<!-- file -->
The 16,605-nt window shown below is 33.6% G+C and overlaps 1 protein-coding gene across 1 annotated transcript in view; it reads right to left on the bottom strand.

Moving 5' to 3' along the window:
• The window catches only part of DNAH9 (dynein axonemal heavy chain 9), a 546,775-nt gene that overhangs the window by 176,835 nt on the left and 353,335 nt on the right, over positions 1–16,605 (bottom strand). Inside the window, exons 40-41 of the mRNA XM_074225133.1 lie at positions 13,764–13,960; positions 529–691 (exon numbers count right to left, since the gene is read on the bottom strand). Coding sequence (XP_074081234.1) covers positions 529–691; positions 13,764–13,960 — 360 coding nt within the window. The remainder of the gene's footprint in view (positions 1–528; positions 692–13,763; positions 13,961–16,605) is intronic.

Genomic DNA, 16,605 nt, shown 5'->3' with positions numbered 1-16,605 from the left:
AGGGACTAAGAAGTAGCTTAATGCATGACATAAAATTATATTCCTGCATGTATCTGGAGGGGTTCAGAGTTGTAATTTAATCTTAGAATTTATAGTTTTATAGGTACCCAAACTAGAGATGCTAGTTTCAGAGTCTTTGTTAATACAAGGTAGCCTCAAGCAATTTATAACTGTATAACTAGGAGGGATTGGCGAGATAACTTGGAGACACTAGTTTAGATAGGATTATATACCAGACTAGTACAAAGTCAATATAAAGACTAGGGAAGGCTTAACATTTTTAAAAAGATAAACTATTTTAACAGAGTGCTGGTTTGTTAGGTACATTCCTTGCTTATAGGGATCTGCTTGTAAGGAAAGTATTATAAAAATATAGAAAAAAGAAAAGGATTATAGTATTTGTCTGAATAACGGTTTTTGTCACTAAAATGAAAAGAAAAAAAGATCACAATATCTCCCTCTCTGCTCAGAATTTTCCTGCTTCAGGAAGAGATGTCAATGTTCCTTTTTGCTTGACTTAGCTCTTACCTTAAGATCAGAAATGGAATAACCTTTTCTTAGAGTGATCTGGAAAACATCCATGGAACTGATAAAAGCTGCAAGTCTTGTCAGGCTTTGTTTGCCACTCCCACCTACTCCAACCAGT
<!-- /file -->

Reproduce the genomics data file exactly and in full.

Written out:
The 16,605-nt window shown below is 33.6% G+C and overlaps 1 protein-coding gene across 1 annotated transcript in view; it reads right to left on the bottom strand.

Moving 5' to 3' along the window:
• The window catches only part of DNAH9 (dynein axonemal heavy chain 9), a 546,775-nt gene that overhangs the window by 176,835 nt on the left and 353,335 nt on the right, over positions 1–16,605 (bottom strand). Inside the window, exons 40-41 of the mRNA XM_074225133.1 lie at positions 13,764–13,960; positions 529–691 (exon numbers count right to left, since the gene is read on the bottom strand). Coding sequence (XP_074081234.1) covers positions 529–691; positions 13,764–13,960 — 360 coding nt within the window. The remainder of the gene's footprint in view (positions 1–528; positions 692–13,763; positions 13,961–16,605) is intronic.

Genomic DNA, 16,605 nt, shown 5'->3' with positions numbered 1-16,605 from the left:
AGGGACTAAGAAGTAGCTTAATGCATGACATAAAATTATATTCCTGCATGTATCTGGAGGGGTTCAGAGTTGTAATTTAATCTTAGAATTTATAGTTTTATAGGTACCCAAACTAGAGATGCTAGTTTCAGAGTCTTTGTTAATACAAGGTAGCCTCAAGCAATTTATAACTGTATAACTAGGAGGGATTGGCGAGATAACTTGGAGACACTAGTTTAGATAGGATTATATACCAGACTAGTACAAAGTCAATATAAAGACTAGGGAAGGCTTAACATTTTTAAAAAGATAAACTATTTTAACAGAGTGCTGGTTTGTTAGGTACATTCCTTGCTTATAGGGATCTGCTTGTAAGGAAAGTATTATAAAAATATAGAAAAAAGAAAAGGATTATAGTATTTGTCTGAATAACGGTTTTTGTCACTAAAATGAAAAGAAAAAAAGATCACAATATCTCCCTCTCTGCTCAGAATTTTCCTGCTTCAGGAAGAGATGTCAATGTTCCTTTTTGCTTGACTTAGCTCTTACCTTAAGATCAGAAATGGAATAACCTTTTCTTAGAGTGATCTGGAAAACATCCATGGAACTGATAAAAGCTGCAAGTCTTGTCAGGCTTTGTTTGCCACTCCCACCTACTCCAACCAGT